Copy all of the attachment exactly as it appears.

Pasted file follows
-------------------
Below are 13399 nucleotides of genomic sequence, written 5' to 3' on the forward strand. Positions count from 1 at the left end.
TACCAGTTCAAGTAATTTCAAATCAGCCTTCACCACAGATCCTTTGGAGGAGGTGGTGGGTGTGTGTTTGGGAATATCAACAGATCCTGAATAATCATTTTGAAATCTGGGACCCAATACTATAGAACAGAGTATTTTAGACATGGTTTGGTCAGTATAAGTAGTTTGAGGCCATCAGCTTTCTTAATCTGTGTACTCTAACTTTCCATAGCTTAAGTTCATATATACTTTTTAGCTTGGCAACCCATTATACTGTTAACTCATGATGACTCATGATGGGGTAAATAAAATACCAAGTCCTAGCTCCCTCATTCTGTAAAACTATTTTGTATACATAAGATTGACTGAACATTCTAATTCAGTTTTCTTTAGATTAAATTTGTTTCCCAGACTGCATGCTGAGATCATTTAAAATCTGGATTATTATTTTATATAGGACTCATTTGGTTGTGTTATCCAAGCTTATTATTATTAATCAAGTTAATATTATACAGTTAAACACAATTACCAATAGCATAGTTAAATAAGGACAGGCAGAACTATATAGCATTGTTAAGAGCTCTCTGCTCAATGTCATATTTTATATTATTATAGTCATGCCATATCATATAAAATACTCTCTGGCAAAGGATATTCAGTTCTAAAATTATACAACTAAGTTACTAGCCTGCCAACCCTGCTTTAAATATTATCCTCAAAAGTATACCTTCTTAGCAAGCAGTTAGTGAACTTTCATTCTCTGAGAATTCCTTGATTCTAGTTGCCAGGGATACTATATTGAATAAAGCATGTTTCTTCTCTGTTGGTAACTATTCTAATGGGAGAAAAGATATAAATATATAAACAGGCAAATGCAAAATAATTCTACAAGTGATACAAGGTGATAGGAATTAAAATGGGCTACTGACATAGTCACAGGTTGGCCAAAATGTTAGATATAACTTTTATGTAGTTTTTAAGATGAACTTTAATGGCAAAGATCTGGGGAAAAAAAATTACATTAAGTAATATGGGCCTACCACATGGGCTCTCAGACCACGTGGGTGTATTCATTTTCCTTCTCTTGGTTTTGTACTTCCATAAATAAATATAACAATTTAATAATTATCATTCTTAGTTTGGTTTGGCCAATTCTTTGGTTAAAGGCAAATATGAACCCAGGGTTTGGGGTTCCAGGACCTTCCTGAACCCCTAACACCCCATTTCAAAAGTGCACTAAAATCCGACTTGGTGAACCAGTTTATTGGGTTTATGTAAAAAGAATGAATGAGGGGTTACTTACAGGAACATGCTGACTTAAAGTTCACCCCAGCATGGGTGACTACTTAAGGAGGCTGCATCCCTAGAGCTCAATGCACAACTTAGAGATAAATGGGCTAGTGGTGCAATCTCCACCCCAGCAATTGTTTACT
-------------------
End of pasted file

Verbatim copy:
Below are 13399 nucleotides of genomic sequence, written 5' to 3' on the forward strand. Positions count from 1 at the left end.
TACCAGTTCAAGTAATTTCAAATCAGCCTTCACCACAGATCCTTTGGAGGAGGTGGTGGGTGTGTGTTTGGGAATATCAACAGATCCTGAATAATCATTTTGAAATCTGGGACCCAATACTATAGAACAGAGTATTTTAGACATGGTTTGGTCAGTATAAGTAGTTTGAGGCCATCAGCTTTCTTAATCTGTGTACTCTAACTTTCCATAGCTTAAGTTCATATATACTTTTTAGCTTGGCAACCCATTATACTGTTAACTCATGATGACTCATGATGGGGTAAATAAAATACCAAGTCCTAGCTCCCTCATTCTGTAAAACTATTTTGTATACATAAGATTGACTGAACATTCTAATTCAGTTTTCTTTAGATTAAATTTGTTTCCCAGACTGCATGCTGAGATCATTTAAAATCTGGATTATTATTTTATATAGGACTCATTTGGTTGTGTTATCCAAGCTTATTATTATTAATCAAGTTAATATTATACAGTTAAACACAATTACCAATAGCATAGTTAAATAAGGACAGGCAGAACTATATAGCATTGTTAAGAGCTCTCTGCTCAATGTCATATTTTATATTATTATAGTCATGCCATATCATATAAAATACTCTCTGGCAAAGGATATTCAGTTCTAAAATTATACAACTAAGTTACTAGCCTGCCAACCCTGCTTTAAATATTATCCTCAAAAGTATACCTTCTTAGCAAGCAGTTAGTGAACTTTCATTCTCTGAGAATTCCTTGATTCTAGTTGCCAGGGATACTATATTGAATAAAGCATGTTTCTTCTCTGTTGGTAACTATTCTAATGGGAGAAAAGATATAAATATATAAACAGGCAAATGCAAAATAATTCTACAAGTGATACAAGGTGATAGGAATTAAAATGGGCTACTGACATAGTCACAGGTTGGCCAAAATGTTAGATATAACTTTTATGTAGTTTTTAAGATGAACTTTAATGGCAAAGATCTGGGGAAAAAAAATTACATTAAGTAATATGGGCCTACCACATGGGCTCTCAGACCACGTGGGTGTATTCATTTTCCTTCTCTTGGTTTTGTACTTCCATAAATAAATATAACAATTTAATAATTATCATTCTTAGTTTGGTTTGGCCAATTCTTTGGTTAAAGGCAAATATGAACCCAGGGTTTGGGGTTCCAGGACCTTCCTGAACCCCTAACACCCCATTTCAAAAGTGCACTAAAATCCGACTTGGTGAACCAGTTTATTGGGTTTATGTAAAAAGAATGAATGAGGGGTTACTTACAGGAACATGCTGACTTAAAGTTCACCCCAGCATGGGTGACTACTTAAGGAGGCTGCATCCCTAGAGCTCAATGCACAACTTAGAGATAAATGGGCTAGTGGTGCAATCTCCACCCCAGCAATTGTTTACT